THE final panels of stained glass in York Minster’s Great East Window are being replaced as almost a decade of restoration work nears completion.

In 2008, York Glaziers Trust removed all the glass from the 600-year-old window and, between 2011 and 2017, conservators have spent about 92,400 hours meticulously conserving and restoring each piece.

The £11.5 million restoration project on the largest expanse of medieval stained glass in the UK is due to be completed by May next year.

In 2015, 157 stained glass panels were returned to the window as part of the five-year York Minster Revealed project and over the next eight weeks the remaining 154 panels will be added to the Tracery and Old Testament sections. The final panel is due to be returned to the window in early January.

Trust director Sarah Brown said: “It’s a huge milestone for the team to reach and exciting to think that, for the first time in nearly a decade, the Great East Window will again be complete.

“The window is one of the great artistic achievements of the Middle Ages, a stunning expanse of stained glass of unparalleled size and beauty in Britain. The work undertaken as part of this project will ensure this masterpiece is preserved for hundreds of years to come.”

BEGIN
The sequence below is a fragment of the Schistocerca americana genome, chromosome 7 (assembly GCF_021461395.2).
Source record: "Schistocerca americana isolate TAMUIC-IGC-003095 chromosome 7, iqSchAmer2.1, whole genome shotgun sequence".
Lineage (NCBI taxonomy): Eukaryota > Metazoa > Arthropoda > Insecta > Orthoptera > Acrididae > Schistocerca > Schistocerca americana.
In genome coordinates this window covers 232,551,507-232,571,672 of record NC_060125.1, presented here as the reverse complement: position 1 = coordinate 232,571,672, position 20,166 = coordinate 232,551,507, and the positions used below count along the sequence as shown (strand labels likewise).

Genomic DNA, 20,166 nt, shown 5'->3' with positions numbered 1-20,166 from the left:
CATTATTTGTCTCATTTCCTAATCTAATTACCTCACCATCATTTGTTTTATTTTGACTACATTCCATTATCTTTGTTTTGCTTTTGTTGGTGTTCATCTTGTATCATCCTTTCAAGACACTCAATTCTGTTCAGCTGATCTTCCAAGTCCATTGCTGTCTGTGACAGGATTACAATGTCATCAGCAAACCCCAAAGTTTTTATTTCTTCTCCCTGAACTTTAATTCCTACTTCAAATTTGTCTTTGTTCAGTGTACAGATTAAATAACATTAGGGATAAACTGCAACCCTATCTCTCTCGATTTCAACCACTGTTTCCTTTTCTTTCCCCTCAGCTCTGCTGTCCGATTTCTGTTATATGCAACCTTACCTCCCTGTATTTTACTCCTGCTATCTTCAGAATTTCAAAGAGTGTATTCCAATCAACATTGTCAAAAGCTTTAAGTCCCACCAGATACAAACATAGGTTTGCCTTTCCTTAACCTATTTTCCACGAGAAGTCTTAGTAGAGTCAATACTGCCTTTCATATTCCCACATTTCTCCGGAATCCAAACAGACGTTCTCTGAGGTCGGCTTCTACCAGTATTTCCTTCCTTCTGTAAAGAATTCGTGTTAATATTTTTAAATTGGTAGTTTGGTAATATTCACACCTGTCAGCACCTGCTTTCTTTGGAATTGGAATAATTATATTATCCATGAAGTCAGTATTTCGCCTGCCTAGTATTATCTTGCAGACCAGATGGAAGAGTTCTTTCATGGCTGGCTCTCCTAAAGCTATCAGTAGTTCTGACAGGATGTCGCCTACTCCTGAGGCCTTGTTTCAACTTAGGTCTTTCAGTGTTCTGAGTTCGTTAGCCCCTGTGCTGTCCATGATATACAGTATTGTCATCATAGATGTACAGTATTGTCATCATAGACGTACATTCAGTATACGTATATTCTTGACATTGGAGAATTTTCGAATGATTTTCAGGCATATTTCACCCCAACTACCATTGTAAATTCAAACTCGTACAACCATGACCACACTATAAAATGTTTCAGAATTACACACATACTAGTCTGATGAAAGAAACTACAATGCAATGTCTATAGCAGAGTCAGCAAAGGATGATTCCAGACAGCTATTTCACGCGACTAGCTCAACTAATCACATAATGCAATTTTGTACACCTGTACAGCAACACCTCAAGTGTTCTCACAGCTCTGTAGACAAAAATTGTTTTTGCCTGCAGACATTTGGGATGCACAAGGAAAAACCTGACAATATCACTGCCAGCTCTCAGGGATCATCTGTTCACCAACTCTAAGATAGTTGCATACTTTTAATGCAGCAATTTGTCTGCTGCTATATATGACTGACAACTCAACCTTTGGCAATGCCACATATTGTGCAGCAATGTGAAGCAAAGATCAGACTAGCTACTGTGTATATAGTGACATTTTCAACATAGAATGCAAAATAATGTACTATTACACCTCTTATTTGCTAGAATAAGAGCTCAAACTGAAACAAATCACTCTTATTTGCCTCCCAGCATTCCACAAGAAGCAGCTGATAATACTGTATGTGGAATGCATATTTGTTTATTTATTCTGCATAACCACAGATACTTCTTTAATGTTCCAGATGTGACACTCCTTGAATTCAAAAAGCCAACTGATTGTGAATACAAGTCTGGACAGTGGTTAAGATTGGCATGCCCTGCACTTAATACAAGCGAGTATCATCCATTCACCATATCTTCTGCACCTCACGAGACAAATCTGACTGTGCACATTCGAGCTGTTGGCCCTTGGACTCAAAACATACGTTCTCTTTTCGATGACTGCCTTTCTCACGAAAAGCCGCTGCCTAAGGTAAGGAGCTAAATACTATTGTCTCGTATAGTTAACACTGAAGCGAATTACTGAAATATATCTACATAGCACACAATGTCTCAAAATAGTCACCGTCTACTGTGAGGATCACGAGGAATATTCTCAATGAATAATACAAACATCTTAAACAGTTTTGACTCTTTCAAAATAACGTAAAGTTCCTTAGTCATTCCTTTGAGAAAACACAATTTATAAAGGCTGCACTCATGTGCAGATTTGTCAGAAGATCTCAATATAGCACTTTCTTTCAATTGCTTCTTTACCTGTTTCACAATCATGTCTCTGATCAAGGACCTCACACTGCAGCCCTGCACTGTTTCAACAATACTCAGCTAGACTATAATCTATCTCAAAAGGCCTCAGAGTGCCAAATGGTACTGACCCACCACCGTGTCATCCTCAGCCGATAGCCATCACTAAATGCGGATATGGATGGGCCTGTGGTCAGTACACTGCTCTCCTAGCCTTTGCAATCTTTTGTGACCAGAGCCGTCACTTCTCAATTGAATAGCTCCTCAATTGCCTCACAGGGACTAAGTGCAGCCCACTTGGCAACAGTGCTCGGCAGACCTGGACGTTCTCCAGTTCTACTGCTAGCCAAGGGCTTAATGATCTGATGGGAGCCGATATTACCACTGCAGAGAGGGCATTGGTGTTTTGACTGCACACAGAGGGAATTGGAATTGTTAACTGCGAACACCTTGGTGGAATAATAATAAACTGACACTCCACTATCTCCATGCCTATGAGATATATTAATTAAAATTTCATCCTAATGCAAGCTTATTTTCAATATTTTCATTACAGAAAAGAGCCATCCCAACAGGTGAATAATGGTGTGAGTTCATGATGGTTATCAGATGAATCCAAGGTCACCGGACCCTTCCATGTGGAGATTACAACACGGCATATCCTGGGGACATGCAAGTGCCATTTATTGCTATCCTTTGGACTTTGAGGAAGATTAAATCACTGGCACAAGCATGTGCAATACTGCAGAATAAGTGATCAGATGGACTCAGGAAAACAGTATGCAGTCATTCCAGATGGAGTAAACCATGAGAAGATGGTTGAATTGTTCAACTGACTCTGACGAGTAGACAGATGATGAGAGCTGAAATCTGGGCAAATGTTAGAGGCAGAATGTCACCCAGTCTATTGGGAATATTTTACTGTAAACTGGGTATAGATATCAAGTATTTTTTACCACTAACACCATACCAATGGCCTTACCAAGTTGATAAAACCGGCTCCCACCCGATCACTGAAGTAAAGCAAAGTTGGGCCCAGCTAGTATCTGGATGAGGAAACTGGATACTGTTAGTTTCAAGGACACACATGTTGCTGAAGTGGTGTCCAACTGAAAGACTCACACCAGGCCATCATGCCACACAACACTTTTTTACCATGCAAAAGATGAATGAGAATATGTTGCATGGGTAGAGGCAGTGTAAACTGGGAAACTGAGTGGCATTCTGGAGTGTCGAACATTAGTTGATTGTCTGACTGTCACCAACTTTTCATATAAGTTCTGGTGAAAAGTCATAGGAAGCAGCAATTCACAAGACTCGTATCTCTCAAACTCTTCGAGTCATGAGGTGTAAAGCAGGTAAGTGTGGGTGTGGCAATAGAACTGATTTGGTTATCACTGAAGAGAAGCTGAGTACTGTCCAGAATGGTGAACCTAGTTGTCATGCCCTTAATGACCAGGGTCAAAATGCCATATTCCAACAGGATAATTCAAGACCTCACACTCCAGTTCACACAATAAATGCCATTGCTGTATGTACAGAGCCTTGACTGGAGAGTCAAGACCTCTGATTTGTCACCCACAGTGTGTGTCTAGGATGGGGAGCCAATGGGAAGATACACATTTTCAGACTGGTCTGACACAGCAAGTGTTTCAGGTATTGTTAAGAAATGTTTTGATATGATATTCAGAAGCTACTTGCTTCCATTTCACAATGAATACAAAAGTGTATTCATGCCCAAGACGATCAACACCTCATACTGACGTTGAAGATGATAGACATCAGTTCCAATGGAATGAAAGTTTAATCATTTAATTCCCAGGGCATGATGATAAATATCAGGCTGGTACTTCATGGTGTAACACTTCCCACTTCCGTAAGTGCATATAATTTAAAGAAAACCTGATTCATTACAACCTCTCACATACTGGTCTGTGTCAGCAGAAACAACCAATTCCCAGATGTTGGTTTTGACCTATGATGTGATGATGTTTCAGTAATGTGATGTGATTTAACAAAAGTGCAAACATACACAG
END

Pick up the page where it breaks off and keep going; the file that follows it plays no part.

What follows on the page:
The window was created between 1405 and 1408 by Master Glazier John Thornton, who was paid £56 by the Chapter of York. It is a work of enormous ambition, depicting the beginning and end of all things from the book of Genesis to the book of Revelation, known in the Middle Ages as the Apocalypse.

Centuries of exposure to the elements had left the stone so badly weathered that the window had begun to bow.

The size of the task prompted a bid to the Heritage Lottery Fund, which in turn led to York Minster Revealed – a five year, £18 million project generously supported by a £9 million grant from the Heritage Lottery Fund, matched by funding from the York Minster Fund and the Chapter of York.

The project has involved installing state-of-the-art UV resistant protective glazing, with York Minster being the first building in the UK to use the revolutionary external glazing.